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affairs so that they do not appear to have such ‘control’. While it is one matter—often very simple—to recognise the situation in which control of the affairs of a company is effectively held by a taxpayer, it is another matter to describe all such situations in general terms.

24.A74. In any case, it may be questioned whether the control of a company is an appropriate basis for the imposition of a tax any more than the control, for example, that attends the office of a trustee. The mere enjoyment of a power to do or refrain from doing some act is not an appropriate basis. To find any such basis one must look to the benefits that could have been obtained by the taxpayer. This raises its own problems which must now be considered.

Benefits from a Company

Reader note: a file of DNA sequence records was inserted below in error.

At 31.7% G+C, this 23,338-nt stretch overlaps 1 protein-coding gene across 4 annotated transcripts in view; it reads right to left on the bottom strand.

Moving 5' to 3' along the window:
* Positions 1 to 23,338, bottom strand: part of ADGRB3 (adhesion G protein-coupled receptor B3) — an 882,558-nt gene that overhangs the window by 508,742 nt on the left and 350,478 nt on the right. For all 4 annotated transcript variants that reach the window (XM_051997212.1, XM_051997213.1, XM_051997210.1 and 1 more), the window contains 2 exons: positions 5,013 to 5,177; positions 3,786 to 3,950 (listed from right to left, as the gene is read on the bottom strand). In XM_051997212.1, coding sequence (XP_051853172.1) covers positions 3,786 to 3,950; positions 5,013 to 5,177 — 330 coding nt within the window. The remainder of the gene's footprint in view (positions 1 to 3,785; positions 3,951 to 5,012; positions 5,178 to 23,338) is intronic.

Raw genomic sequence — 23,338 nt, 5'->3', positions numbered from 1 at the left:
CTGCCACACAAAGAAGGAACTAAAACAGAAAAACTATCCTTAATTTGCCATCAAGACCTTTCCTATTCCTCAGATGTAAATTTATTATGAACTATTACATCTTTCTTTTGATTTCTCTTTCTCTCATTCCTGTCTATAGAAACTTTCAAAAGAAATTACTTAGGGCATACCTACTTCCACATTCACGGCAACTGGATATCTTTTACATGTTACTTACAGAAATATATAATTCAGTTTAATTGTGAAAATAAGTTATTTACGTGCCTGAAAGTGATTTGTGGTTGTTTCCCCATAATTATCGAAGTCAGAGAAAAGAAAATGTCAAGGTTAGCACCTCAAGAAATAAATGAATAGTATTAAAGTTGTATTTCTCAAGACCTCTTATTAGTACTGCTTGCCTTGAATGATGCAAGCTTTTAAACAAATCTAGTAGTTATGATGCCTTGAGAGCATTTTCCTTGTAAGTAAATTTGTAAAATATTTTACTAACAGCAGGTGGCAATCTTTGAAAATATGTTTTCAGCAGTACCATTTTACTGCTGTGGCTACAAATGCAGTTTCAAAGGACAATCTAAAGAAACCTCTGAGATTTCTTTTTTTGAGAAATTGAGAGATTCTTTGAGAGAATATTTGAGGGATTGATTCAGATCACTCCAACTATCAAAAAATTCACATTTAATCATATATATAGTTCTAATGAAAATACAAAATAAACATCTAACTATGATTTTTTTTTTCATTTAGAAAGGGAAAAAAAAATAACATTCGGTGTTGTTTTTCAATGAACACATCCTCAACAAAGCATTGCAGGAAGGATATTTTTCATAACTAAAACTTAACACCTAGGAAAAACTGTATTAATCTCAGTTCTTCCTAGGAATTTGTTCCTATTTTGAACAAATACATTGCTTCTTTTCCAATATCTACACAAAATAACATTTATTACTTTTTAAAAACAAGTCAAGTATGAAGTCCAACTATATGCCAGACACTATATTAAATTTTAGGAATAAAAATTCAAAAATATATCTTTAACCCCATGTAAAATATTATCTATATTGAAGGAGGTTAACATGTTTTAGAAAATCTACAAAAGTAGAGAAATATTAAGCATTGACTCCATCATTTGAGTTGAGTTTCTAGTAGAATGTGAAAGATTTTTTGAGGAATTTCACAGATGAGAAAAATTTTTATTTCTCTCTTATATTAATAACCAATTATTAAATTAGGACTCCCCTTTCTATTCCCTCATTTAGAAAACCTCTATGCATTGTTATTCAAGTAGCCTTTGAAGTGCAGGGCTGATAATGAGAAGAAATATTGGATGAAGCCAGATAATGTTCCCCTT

24.A75. On the principle asserted by the Committee in relation to settled property, a taxpayer can be deemed to be the owner of an asset actually owned by a company where the taxpayer is entitled to the benefits to be derived from that asset. In the context of shareholding in a company, this principle would involve including only the value of the shares carrying the entitlement. If the principle were to be extended to include benefits the taxpayer could have taken for himself by virtue of the powers he has over the company's affairs, substantial difficulties would arise in applying the principle, especially when the taxpayer does not receive any benefits, or receives some benefits and directs others elsewhere. These difficulties arise because directors and majority shareholders of companies are obliged to act bona fide for the benefit of the company as a whole. These duties must be taken to impose some limitation on the amount of benefits that a taxpayer could have directed to himself, though it is not uncommon for a taxpayer to treat a company he controls as his own and for the other shareholders to accept this situation without complaint. A general rule that a taxpayer who ‘controls’ a company in some defined sense is to be deemed to be entitled to all benefits to be derived from a company's assets cannot be reconciled with basic company law.